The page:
Attached to the end of the procedural audit is a list of seven suggestions given by the auditors. They include: the control should ensure accounting records are complete, accurate and maintained in a timely manner; the mayor and council should ensure the control completes monthly reconciliations; the controller should prepare monthly reports to the council; the council should ensure debt proceeds are deposited; the controller and office staff should attend training; the mayor and council should use references when developing future budgets; the mayor and council should develop a long-term financial plan.
Finance Committee chairman and 5th Ward Alderman Richard Leggiero called a committee meeting for Tuesday where the audit would be discussed.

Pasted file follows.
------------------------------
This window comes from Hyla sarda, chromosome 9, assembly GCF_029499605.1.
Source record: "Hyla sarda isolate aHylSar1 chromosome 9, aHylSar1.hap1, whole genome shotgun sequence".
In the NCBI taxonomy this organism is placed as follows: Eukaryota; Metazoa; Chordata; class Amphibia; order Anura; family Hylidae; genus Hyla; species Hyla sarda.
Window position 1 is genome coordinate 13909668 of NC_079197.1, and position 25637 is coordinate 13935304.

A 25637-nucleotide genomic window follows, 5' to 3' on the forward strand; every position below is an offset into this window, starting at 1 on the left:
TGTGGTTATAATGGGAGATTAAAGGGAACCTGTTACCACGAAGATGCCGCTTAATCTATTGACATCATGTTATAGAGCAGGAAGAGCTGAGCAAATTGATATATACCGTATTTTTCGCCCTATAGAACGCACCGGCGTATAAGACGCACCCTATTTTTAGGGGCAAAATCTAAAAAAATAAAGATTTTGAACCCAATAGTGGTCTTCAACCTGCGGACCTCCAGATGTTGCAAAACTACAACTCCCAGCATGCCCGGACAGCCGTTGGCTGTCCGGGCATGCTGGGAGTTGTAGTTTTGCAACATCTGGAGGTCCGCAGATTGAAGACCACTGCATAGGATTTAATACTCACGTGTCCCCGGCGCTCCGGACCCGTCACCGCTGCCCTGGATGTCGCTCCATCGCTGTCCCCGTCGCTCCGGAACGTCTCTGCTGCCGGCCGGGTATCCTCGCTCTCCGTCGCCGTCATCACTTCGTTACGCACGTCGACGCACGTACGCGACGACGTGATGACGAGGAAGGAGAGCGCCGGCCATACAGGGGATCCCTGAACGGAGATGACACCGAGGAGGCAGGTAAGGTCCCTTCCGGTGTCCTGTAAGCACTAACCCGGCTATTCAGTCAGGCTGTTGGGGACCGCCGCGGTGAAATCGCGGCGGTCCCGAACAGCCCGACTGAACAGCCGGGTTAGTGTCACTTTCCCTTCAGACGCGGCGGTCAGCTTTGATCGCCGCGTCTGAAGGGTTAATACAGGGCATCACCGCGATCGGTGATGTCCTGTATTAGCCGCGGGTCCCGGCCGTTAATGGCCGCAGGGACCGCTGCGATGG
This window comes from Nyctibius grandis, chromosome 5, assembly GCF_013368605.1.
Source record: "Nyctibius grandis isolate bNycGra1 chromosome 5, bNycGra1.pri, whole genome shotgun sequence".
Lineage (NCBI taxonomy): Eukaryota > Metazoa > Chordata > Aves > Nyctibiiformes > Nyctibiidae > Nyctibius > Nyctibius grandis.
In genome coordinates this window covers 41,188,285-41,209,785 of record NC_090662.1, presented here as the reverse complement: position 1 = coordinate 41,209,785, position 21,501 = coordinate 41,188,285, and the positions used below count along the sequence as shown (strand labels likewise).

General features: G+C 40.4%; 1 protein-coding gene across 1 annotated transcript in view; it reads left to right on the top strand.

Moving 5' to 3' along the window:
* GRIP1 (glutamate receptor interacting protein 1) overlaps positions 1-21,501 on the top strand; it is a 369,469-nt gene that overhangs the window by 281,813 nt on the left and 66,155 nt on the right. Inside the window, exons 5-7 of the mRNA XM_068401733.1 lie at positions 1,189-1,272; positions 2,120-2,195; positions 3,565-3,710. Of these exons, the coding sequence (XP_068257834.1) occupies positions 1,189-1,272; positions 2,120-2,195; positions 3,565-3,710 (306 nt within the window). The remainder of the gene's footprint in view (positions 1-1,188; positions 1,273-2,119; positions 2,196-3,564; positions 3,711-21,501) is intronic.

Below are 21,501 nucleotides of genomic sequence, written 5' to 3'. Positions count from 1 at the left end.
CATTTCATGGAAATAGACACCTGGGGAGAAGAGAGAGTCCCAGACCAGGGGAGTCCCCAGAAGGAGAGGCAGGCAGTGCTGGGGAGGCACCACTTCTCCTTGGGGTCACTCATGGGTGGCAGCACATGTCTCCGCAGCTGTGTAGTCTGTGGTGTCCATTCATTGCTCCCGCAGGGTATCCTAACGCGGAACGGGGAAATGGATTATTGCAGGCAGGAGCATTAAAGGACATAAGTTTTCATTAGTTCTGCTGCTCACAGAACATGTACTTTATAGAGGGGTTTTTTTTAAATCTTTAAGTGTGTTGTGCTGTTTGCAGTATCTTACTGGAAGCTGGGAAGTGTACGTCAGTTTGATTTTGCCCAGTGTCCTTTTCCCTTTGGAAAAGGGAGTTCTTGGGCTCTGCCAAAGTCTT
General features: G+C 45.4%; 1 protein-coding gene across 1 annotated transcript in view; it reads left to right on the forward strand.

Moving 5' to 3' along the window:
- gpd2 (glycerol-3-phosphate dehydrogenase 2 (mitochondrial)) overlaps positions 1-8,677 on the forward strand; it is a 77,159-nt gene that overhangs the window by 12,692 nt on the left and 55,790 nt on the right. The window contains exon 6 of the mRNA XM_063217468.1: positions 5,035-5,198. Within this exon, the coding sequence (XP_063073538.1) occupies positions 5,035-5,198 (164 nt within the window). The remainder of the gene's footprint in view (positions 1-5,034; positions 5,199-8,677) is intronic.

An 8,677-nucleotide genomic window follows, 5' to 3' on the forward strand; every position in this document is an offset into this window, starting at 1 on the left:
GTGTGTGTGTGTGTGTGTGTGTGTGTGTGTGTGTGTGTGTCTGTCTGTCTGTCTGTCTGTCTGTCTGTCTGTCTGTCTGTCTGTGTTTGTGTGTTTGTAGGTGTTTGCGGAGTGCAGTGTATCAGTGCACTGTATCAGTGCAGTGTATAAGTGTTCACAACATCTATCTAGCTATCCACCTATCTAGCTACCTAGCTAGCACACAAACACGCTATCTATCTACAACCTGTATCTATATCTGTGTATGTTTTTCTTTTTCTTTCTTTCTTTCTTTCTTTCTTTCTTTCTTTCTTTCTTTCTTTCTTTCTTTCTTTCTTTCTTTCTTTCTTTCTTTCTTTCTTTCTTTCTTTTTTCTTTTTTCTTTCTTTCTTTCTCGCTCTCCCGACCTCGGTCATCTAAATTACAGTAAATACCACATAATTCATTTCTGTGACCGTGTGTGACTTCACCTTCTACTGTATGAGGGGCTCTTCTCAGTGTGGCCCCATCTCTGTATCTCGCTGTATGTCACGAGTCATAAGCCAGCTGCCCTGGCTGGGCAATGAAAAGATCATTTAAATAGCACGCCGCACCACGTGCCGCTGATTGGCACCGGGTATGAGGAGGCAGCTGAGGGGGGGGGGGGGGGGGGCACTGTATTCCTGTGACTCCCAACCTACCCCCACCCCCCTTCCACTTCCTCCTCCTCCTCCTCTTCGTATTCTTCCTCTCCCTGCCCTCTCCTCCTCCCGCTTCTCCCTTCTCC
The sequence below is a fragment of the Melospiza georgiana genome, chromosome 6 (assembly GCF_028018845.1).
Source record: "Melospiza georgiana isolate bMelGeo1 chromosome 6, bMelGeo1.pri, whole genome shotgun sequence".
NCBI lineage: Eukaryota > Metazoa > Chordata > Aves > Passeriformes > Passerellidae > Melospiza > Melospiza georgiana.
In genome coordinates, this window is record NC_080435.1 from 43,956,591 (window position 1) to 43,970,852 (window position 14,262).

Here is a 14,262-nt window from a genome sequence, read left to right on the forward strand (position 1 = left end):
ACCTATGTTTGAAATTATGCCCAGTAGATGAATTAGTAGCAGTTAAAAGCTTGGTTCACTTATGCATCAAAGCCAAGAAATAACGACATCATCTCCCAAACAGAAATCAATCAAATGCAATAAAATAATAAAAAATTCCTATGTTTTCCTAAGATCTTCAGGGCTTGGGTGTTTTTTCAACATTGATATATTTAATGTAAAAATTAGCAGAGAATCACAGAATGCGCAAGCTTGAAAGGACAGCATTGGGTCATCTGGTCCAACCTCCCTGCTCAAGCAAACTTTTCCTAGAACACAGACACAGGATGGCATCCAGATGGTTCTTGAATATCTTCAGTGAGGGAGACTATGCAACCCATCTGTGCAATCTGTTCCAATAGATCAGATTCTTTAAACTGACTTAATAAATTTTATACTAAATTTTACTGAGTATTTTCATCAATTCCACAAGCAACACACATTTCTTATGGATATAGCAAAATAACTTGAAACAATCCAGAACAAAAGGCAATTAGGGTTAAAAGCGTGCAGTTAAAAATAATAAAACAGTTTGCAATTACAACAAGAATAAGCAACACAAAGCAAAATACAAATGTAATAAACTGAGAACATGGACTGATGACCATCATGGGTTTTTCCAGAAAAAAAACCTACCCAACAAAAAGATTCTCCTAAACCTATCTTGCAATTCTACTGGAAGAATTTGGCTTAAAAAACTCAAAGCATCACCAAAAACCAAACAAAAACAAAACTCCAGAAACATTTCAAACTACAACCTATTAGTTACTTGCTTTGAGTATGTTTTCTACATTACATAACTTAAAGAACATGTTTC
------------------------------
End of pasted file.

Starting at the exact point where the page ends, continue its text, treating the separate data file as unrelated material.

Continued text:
Thane and 1st Ward Alderman Joe Isabel each wrote in an e-mail they thought a meeting was premature. Thane later said the state asked they didn't release the report until they had a chance to release the final version.
"The state is reviewing the initial draft findings and recommendations with administration and the council in a confidential manner [Friday,]" Thane wrote. "The city then has 30 days to initiate an audit response letter to be signed by the mayor, to correct any perceived inaccuracies in the report before it's finalized."
She said the final report will be sent to the city mid to late November, where, from that point, the city will develop a final corrective action plan.
"Therefore, I would suggest this committee meeting be canceled unless there are other matters to be discussed," Thane wrote.
In a voicemail left by 4th Ward Alderman Dave Dybas Friday night, he said because the report is not confidential, the meeting has not been canceled and the audit and the city's response to the audit will be discussed.
"This is all good," Thane said. "We have nothing to hide. We've identified areas and now we're going to fix them."